Data versus Intelligence

June 13, 2013

Too often, people confuse the presentation of data with the delivery of intelligence. There are major differences, since you should be converting raw data into actionable intelligence. Let me give you a hypothetical example.

You just found out that a competitor of yours, World Wide Widgets, has announced plans to build a new plant, Plant Cee. The announcement contained some general details such as where it will be located, how happy the local development authority is to see a new plant (and jobs), and a general indication of the total capacity of the plant. Now you have some data. But this is not intelligence.

To start your analysis, first put it in context. WWW also has two other plants which it bought from two other companies over a period of years. WWW they both produced three similar products: rock, paper, and scissors. Over the past three or four years, WWW has gradually rationalized production in the two plants, moving rock production in bits and pieces from Plant Bee to Plant Aye, and consolidating production of its most popular product, scissors, in Plant Bee. It has also made continuous small improvements at each to increase production.

The announcement of the new plant indicates it will be dedicated to making more scissors to meet rapidly increasing US demand. That US demand is currently being met by importing more expensive scissors made in its home country, Germany. Now you have more context – and maybe information, not just data.

Now add a little more context. It’s highly likely that, consistent with its past management, that Plant Cee, the new facility, will eventually house all of the production of scissors, and that its production eliminating the need to import more expensive scissors from Germany. This is not certain, but it seems likely. Now you have something approaching intelligence.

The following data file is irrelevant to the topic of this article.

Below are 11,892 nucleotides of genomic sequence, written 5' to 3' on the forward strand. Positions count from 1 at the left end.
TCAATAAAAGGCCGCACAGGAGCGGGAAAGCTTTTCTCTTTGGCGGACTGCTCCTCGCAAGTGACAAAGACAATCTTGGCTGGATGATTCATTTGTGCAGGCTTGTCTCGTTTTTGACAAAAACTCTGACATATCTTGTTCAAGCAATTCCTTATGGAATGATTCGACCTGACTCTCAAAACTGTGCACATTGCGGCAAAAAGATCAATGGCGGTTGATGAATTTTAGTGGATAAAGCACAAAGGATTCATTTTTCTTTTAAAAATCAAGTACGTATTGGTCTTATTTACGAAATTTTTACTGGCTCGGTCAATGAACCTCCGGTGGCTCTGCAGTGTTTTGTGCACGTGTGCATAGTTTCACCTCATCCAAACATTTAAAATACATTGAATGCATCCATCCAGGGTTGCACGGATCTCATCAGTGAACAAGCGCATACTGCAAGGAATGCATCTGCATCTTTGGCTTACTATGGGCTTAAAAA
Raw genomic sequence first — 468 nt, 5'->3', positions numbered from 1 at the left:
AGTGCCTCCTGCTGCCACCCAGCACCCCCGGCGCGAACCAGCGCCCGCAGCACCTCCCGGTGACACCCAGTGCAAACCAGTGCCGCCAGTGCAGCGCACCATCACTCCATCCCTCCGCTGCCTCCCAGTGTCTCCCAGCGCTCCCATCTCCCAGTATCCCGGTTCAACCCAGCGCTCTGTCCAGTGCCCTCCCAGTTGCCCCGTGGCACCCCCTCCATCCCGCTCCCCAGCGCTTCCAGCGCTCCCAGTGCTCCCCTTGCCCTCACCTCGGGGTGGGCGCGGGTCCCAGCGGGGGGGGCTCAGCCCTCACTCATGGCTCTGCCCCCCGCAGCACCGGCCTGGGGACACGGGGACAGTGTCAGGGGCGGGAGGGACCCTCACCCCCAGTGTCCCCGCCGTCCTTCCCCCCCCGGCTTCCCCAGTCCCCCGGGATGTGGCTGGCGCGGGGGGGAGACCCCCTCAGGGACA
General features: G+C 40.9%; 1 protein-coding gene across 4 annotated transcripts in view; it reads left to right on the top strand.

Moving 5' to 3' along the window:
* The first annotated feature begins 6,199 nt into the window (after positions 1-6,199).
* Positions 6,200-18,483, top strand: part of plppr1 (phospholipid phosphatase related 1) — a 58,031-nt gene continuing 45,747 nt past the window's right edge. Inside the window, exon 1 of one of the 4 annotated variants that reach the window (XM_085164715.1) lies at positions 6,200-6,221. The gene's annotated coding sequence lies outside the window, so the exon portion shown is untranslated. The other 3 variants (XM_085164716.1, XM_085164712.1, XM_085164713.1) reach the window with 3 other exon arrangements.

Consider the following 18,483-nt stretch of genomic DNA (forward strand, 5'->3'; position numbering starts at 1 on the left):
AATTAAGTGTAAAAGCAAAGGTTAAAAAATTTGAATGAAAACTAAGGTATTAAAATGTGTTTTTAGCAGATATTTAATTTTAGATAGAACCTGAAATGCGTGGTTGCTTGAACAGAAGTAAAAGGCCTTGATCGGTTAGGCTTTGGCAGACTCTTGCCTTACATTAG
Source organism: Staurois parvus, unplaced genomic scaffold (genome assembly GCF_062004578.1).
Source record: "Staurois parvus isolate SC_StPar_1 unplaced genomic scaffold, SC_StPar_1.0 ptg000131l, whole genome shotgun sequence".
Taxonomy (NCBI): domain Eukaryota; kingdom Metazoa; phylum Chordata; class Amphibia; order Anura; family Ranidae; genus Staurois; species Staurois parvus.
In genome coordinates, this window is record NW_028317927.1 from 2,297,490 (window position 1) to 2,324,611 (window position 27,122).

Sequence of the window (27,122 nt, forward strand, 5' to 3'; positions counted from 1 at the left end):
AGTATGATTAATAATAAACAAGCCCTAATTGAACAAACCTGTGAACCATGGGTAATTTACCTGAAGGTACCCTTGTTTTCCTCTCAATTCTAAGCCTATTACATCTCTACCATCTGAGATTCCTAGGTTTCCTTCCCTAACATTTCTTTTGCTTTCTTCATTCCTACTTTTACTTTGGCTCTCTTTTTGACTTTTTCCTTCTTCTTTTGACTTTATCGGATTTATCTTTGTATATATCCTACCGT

However, dig back into your research notes, and read what the local development authority you spoke to said about the new project. You did call, didn’t you? For example, she said that Plant Cee will only be half completed, that is, only 50% of the interior will be occupied with production facilities when it is completed. Why? Because WWW is giving itself the option to expand, cheaply, and produce even more scissors in the future, without having to build another new plant. Now we have something:  indications of a major push to dominate the scissors market.

However, should also have found out that, before announcing the construction of the new plant, Cee, WWW considered expanding Plant Bee to meet this increasing demand for scissors. The local newspapers serving Plant Bee said so a couple of years ago.

Where does that leave us? If you think about it, and you should, you can see a pattern here: rationalize and expand. So this announcement of a new plant to produce more scissors foreshadows two different things:

  1. A coming, long-range, massive increase in WWW’s capacity to produce more and more scissors, and to sell therm either more cheaply or with a greater profit margin.
  2. A high likelihood that after the completion of stage 1 at plant Cee, that the remaining production for scissors will be moved to Plant Cee from Plant Bee. That in turn, consistent with WWW’s “rationalize and specialize” pattern over the years, would allow WWW to increase the production of paper at Plant Bee.

That is the difference between just recording facts and applying analysis, simply by putting the facts in a deeper and broader context.

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